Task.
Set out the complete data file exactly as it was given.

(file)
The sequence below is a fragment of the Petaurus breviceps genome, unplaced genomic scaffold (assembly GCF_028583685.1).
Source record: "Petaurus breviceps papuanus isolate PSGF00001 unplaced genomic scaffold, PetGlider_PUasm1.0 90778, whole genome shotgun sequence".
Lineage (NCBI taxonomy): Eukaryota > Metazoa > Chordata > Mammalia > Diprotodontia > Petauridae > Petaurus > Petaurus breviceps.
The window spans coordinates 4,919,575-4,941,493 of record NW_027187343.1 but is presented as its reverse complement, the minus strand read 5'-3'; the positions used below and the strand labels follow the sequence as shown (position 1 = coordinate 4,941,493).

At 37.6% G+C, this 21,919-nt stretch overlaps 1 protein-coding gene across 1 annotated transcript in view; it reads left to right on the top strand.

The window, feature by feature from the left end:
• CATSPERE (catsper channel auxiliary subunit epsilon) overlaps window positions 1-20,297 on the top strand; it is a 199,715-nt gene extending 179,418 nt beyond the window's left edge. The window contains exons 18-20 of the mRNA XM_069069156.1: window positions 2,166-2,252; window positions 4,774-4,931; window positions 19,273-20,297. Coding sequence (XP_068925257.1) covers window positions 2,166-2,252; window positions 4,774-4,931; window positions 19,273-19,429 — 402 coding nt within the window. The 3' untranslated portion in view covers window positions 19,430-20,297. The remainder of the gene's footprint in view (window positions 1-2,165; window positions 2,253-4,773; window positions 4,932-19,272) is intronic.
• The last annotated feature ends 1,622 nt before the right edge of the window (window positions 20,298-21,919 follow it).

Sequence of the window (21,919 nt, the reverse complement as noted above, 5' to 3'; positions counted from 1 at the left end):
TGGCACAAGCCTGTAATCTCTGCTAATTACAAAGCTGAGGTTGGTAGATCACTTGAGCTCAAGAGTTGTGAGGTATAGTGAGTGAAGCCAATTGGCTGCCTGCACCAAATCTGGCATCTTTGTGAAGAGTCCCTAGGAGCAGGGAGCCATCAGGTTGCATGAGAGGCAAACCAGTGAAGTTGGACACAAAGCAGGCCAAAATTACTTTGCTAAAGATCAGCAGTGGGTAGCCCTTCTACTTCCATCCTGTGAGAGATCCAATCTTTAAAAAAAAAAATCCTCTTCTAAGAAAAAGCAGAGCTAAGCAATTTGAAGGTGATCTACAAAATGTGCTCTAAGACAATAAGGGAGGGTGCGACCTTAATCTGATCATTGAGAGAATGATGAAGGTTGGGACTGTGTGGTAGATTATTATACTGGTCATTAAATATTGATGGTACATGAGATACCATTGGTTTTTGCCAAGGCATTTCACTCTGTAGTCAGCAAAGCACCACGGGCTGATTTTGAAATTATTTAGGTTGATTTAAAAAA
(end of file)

The sequence below is a fragment of the Petaurus breviceps genome, unplaced genomic scaffold (assembly GCF_028583685.1).
Source record: "Petaurus breviceps papuanus isolate PSGF00001 unplaced genomic scaffold, PetGlider_PUasm1.0 90778, whole genome shotgun sequence".
Lineage (NCBI taxonomy): Eukaryota > Metazoa > Chordata > Mammalia > Diprotodontia > Petauridae > Petaurus > Petaurus breviceps.
The window spans coordinates 4,919,575-4,941,493 of record NW_027187343.1 but is presented as its reverse complement, the minus strand read 5'-3'; the positions used below and the strand labels follow the sequence as shown (position 1 = coordinate 4,941,493).

At 37.6% G+C, this 21,919-nt stretch overlaps 1 protein-coding gene across 1 annotated transcript in view; it reads left to right on the top strand.

The window, feature by feature from the left end:
• CATSPERE (catsper channel auxiliary subunit epsilon) overlaps window positions 1-20,297 on the top strand; it is a 199,715-nt gene extending 179,418 nt beyond the window's left edge. The window contains exons 18-20 of the mRNA XM_069069156.1: window positions 2,166-2,252; window positions 4,774-4,931; window positions 19,273-20,297. Coding sequence (XP_068925257.1) covers window positions 2,166-2,252; window positions 4,774-4,931; window positions 19,273-19,429 — 402 coding nt within the window. The 3' untranslated portion in view covers window positions 19,430-20,297. The remainder of the gene's footprint in view (window positions 1-2,165; window positions 2,253-4,773; window positions 4,932-19,272) is intronic.
• The last annotated feature ends 1,622 nt before the right edge of the window (window positions 20,298-21,919 follow it).

Sequence of the window (21,919 nt, the reverse complement as noted above, 5' to 3'; positions counted from 1 at the left end):
TGGCACAAGCCTGTAATCTCTGCTAATTACAAAGCTGAGGTTGGTAGATCACTTGAGCTCAAGAGTTGTGAGGTATAGTGAGTGAAGCCAATTGGCTGCCTGCACCAAATCTGGCATCTTTGTGAAGAGTCCCTAGGAGCAGGGAGCCATCAGGTTGCATGAGAGGCAAACCAGTGAAGTTGGACACAAAGCAGGCCAAAATTACTTTGCTAAAGATCAGCAGTGGGTAGCCCTTCTACTTCCATCCTGTGAGAGATCCAATCTTTAAAAAAAAAAATCCTCTTCTAAGAAAAAGCAGAGCTAAGCAATTTGAAGGTGATCTACAAAATGTGCTCTAAGACAATAAGGGAGGGTGCGACCTTAATCTGATCATTGAGAGAATGATGAAGGTTGGGACTGTGTGGTAGATTATTATACTGGTCATTAAATATTGATGGTACATGAGATACCATTGGTTTTTGCCAAGGCATTTCACTCTGTAGTCAGCAAAGCACCACGGGCTGATTTTGAAATTATTTAGGTTGATTTAAAAAA